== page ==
For the last few blog posts I’ve been working through the ins and outs of computing your own weighted average grade and the calculations you might use to set some goals. In this post we’ll put it all together with an example.

So It’s Time for an Exam

The semester is underway. You’ve completed and gotten back grades for two homework assignments and a short writing assignment. The homeworks both went fine. On the first you got a 95% and on the second you got an 88%. The writing wasn’t as good. You got a 73% for that assignment. The first exam is coming up and you’re not sure what your grade is but are hoping to get things into the B+/A- range after this exam. Let’s see if that’s doable.

Your Current Grade

First things first. What’s your current grade? Checking the syllabus tells you that homework assignments count for 30% of your grade and that there are 10 total homework assignments throughout the semester. You also see that the short writing assignments also count for 30% of your grade but that there are only 5 of those.

Let’s first compute the total weight of all these assignments using the function \(w_a\),

\[w_a(w_c,n) = \frac{w_c}{n}\]

where \(w_c\) and \(n\) are the category weight and size, respectively. The homeworks both have the same weight of 3% as seen here,

\(w_a(0.30,10) = \frac{0.30}{10} = 0.03\).

The paper category has the same weight but half the number of assignments so it’s not surprising that the weight of that assignment is double that of a single homework assignment,

\(w_a(0.30,5) = \frac{0.30}{5} = 0.06\).

This brings the total weight of your three completed assignments to 12%, half covered by the two homeworks and the other half by the paper.

How many of those 12 percentage points have you earned? Recall that the points gained function was defined as,

\[g(w_c,n,s) = w_a(w_c,n)s\]

where \(w_c\) and \(n\) are still the category weight and size and \(s\) is the assignment score. We already know the per assignment weight, so we don’t need to recompute that part. Instead we can just multiply the weights by the scores.

\(\begin{array}{rcl} g(0.3,10,0.95) &=& 0.03 * 0.95 = 0.0285\\ g(0.3,10,0.88) &=& 0.03 * 0.88 = 0.0264\\ g(0.3,10,0.73) &=& 0.06 * 0.73 = 0.0438 \end{array}\).

You’ve earned a total of 9.87 of the 12 points possible so far giving you a current grade of 82%.

The Exam

You now know that you an 82.25% for the first 12% of the course. The upcoming exam is the first of 5 exams and exams account for 40% of your grade for the semester. This means the weight of a single exam is 8%.

A 90% is right in the middle of where you’d like to be in the course so we’ll see what exam grade would get you to that target. We came up with the following formula for this kind of question,

\[g_1 = \frac{w_0+w_1}{w_1}g_2 - \frac{w_0}{w_1}g_0\]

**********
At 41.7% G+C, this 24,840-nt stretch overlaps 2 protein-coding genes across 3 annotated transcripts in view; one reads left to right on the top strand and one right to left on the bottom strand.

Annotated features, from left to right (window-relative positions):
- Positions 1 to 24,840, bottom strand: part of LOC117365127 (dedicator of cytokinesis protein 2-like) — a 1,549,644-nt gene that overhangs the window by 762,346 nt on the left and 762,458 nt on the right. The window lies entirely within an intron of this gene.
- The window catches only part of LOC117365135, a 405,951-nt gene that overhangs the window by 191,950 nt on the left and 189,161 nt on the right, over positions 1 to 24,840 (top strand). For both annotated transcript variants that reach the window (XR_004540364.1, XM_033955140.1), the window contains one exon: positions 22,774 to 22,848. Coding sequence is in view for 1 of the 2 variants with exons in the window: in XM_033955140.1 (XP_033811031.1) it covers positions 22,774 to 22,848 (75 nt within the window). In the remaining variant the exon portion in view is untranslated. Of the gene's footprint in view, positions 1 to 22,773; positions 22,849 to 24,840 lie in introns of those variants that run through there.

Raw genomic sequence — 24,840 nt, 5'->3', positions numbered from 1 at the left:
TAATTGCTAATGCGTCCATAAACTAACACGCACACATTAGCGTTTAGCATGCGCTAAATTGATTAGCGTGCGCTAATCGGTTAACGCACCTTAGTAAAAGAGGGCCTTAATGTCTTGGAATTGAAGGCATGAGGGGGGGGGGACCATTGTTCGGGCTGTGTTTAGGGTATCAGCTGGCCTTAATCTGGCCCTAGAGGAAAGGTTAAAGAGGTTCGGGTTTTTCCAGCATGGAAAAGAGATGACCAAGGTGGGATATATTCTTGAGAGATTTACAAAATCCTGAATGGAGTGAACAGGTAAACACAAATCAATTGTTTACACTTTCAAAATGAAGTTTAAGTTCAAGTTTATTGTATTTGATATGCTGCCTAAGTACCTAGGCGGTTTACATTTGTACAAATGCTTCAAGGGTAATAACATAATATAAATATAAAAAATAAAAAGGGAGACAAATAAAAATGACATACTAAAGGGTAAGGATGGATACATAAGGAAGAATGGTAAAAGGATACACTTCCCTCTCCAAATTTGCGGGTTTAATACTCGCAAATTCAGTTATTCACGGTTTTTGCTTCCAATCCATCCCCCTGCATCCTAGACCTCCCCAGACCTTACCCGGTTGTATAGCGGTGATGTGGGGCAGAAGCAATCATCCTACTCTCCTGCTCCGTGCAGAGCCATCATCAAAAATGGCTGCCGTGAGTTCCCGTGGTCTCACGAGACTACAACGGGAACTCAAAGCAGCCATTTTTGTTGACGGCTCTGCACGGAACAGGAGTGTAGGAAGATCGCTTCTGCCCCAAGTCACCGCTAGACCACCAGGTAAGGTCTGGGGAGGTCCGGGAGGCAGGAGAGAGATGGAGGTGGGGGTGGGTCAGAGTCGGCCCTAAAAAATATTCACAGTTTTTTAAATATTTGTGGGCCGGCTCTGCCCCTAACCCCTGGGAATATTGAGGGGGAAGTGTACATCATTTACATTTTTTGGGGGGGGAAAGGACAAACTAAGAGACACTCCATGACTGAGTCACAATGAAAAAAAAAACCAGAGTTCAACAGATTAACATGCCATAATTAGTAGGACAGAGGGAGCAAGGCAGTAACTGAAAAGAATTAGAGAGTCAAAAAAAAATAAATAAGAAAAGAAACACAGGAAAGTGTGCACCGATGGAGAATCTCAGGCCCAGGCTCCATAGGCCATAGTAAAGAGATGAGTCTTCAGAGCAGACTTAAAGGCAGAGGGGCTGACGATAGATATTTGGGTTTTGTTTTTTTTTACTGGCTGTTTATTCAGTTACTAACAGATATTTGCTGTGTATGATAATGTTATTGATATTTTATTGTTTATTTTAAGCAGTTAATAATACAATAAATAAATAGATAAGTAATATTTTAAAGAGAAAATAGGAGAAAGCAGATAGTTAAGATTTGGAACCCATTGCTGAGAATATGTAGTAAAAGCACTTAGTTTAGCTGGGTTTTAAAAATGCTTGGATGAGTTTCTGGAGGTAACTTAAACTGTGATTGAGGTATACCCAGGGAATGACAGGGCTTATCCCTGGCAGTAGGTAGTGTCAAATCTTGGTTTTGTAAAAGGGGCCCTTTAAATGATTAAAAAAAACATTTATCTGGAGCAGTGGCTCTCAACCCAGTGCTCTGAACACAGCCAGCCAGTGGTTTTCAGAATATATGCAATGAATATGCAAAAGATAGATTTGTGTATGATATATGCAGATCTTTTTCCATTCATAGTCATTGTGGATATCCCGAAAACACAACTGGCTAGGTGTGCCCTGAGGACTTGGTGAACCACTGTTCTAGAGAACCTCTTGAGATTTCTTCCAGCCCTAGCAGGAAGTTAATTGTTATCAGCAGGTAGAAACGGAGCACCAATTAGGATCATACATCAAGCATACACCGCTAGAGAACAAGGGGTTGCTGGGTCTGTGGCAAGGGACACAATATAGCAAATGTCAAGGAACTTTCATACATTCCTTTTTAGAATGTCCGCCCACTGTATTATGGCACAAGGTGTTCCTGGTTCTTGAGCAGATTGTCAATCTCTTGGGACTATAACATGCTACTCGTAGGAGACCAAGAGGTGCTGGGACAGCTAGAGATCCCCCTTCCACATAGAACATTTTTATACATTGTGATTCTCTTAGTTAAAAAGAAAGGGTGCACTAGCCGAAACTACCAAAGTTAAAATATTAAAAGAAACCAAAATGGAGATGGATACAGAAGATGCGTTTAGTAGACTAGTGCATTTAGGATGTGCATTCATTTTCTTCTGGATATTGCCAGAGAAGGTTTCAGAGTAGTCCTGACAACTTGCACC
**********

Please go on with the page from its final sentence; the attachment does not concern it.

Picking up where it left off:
The grades in question are indexed by the order in which you earned them. This makes \(g_0\) your current grade, \(g_1\) the exam grade, and \(g_2\) the grade you’d like in the course after taking the exam. The weights are equivalently indexed. Nothing left to do but arithmetic.

\(\begin{array}{rcl} g_1 &=& \frac{0.12+0.08}{0.08} * 0.9 - \frac{0.12}{0.08} * 0.8225 \\ g_1 &=& 2.5 * 0.9 - 1.5 * 0.8225 \\ g_1 &=& 2.25 - 1.23375 \\ g_1 &=& 1.01625 \end{array}\).

You need just short of 102% to bring your grade in the course up to a 90%. It doesn’t look like that A- is in reach just yet. That probably means the B+ is going to require a pretty solid A as well. Let’s go ahead and check. Most of the previous calculation is the same so we’ll just adjust for a new target of 88%

\(\begin{array}{rcl} g_1 &=&2.5 * 0.88 - 1.23375 \\ g_1 &=& 2.2 - 1.23375 \\ g_1 &=& 0.96625 \end{array}\).

To bring your grade up to an 88% requires a 96% on the exam.

You’re starting to think that a 96% or above might not be doable. On the other hand, you figure you could probably get a B or B+ on the exam. Let’s just see what happens if you get an 87%. For this calculation we’ll go back to the weighted average from which we teased out our goal setting formula,

\[g_2 = \frac{w_0}{w_0+w_1}g_0 + \frac{w_1}{w_0+w_1}g_1\]

All the variables in this formula are the same as before so we can just get to it.

\(\begin{array}{rcl} g_2 &=& \frac{0.12}{0.2} * 0.8225 + \frac{0.08}{0.2} * 0.87 \\ g_2 &=& 0.6 * 0.8225 + 0.4 * 0.87 \\ g_2 &=& 0.4935 + 0.348 \\ g_2 &=& 0.8415 \\ \end{array}\).

An 87% on the exam will pull your grade up nearly 2% to 84.15%. That’s progress in the right direction at least.

Getting There In The End

You took your exam. The results are in and you got an 87% after all. As you already know, your grade is now an 84.15% and 20% of the course is in the books. You’ve still got your eye on that B+/A- and you’re wondering what it will take to get there in the end. Turns out you can answer this question with the mathematical tools you already have in your toolbox. Let’s see how.

Pretend that your next assignment accounts for the remaining 80% of your course grade. What do you need to get on that one assignment to get a 90% for the course?

\(\begin{array}{rcl} g_1 &=& \frac{0.2+0.8}{0.8} * .9 - \frac{0.2}{0.8} * 0.8415 \\ g_1 &=& 1.25 * 0.9 - 0.25 * 0.8415 \\ g_1 &=& 1.125 - 0.210375 \\ g_1 &=& 0.914625 \\ \end{array}\).

That single assignment would need to be just over a 91% to get your grade up to a 90% for the semester. That’s great, but you have many assignments ahead of you, not just one. Another way of interpreting this result is that the average score of the remainder of your assignments needs to be just above 91% in order to finish the semester with a 90%.

There’s nothing that says you cannot use an average for \(g_1\) in the same way that you use one for \(g_0\). It just changes how you interpret the result. In future posts we’ll look at these more longer ranging questions and more ways that you can use weighted average calculations to shed some light on your grades and even you GPA.